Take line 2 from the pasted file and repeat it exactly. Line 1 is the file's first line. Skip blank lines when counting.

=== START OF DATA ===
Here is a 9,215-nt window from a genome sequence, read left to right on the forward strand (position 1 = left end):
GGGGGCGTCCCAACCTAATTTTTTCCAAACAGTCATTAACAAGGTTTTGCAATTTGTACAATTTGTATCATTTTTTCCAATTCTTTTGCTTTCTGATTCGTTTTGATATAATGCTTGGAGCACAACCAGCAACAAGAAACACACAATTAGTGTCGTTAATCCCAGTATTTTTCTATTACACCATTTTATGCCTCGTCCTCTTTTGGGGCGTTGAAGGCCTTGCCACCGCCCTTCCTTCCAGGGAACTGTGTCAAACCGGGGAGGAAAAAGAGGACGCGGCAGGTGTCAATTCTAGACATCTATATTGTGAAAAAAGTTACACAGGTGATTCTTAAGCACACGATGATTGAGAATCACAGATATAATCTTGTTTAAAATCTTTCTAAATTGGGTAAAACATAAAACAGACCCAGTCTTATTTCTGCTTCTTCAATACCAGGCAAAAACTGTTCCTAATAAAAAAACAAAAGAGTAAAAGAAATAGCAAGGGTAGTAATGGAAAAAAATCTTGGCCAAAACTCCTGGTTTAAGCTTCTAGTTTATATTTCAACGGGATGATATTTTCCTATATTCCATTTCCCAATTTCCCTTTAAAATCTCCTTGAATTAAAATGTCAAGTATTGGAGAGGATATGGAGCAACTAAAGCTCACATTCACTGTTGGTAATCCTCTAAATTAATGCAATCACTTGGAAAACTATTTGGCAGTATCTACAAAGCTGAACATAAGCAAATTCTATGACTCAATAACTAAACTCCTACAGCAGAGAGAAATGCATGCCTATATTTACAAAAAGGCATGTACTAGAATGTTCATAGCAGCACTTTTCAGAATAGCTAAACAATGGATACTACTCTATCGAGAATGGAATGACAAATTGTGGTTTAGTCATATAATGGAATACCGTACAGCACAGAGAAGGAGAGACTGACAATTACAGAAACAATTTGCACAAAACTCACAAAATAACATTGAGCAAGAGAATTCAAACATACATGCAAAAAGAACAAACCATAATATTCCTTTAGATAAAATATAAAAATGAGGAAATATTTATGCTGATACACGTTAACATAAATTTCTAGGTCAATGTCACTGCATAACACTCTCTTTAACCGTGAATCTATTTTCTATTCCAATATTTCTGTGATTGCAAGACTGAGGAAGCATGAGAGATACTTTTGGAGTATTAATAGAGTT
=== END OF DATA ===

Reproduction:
GGGGGCGTCCCAACCTAATTTTTTCCAAACAGTCATTAACAAGGTTTTGCAATTTGTACAATTTGTATCATTTTTTCCAATTCTTTTGCTTTCTGATTCGTTTTGATATAATGCTTGGAGCACAACCAGCAACAAGAAACACACAATTAGTGTCGTTAATCCCAGTATTTTTCTATTACACCATTTTATGCCTCGTCCTCTTTTGGGGCGTTGAAGGCCTTGCCACCGCCCTTCCTTCCAGGGAACTGTGTCAAACCGGGGAGGAAAAAGAGGACGCGGCAGGTGTCAATTCTAGACATCTATATTGTGAAAAAAGTTACACAGGTGATTCTTAAGCACACGATGATTGAGAATCACAGATATAATCTTGTTTAAAATCTTTCTAAATTGGGTAAAACATAAAACAGACCCAGTCTTATTTCTGCTTCTTCAATACCAGGCAAAAACTGTTCCTAATAAAAAAACAAAAGAGTAAAAGAAATAGCAAGGGTAGTAATGGAAAAAAATCTTGGCCAAAACTCCTGGTTTAAGCTTCTAGTTTATATTTCAACGGGATGATATTTTCCTATATTCCATTTCCCAATTTCCCTTTAAAATCTCCTTGAATTAAAATGTCAAGTATTGGAGAGGATATGGAGCAACTAAAGCTCACATTCACTGTTGGTAATCCTCTAAATTAATGCAATCACTTGGAAAACTATTTGGCAGTATCTACAAAGCTGAACATAAGCAAATTCTATGACTCAATAACTAAACTCCTACAGCAGAGAGAAATGCATGCCTATATTTACAAAAAGGCATGTACTAGAATGTTCATAGCAGCACTTTTCAGAATAGCTAAACAATGGATACTACTCTATCGAGAATGGAATGACAAATTGTGGTTTAGTCATATAATGGAATACCGTACAGCACAGAGAAGGAGAGACTGACAATTACAGAAACAATTTGCACAAAACTCACAAAATAACATTGAGCAAGAGAATTCAAACATACATGCAAAAAGAACAAACCATAATATTCCTTTAGATAAAATATAAAAATGAGGAAATATTTATGCTGATACACGTTAACATAAATTTCTAGGTCAATGTCACTGCATAACACTCTCTTTAACCGTGAATCTATTTTCTATTCCAATATTTCTGTGATTGCAAGACTGAGGAAGCATGAGAGATACTTTTGGAGTATTAATAGAGTT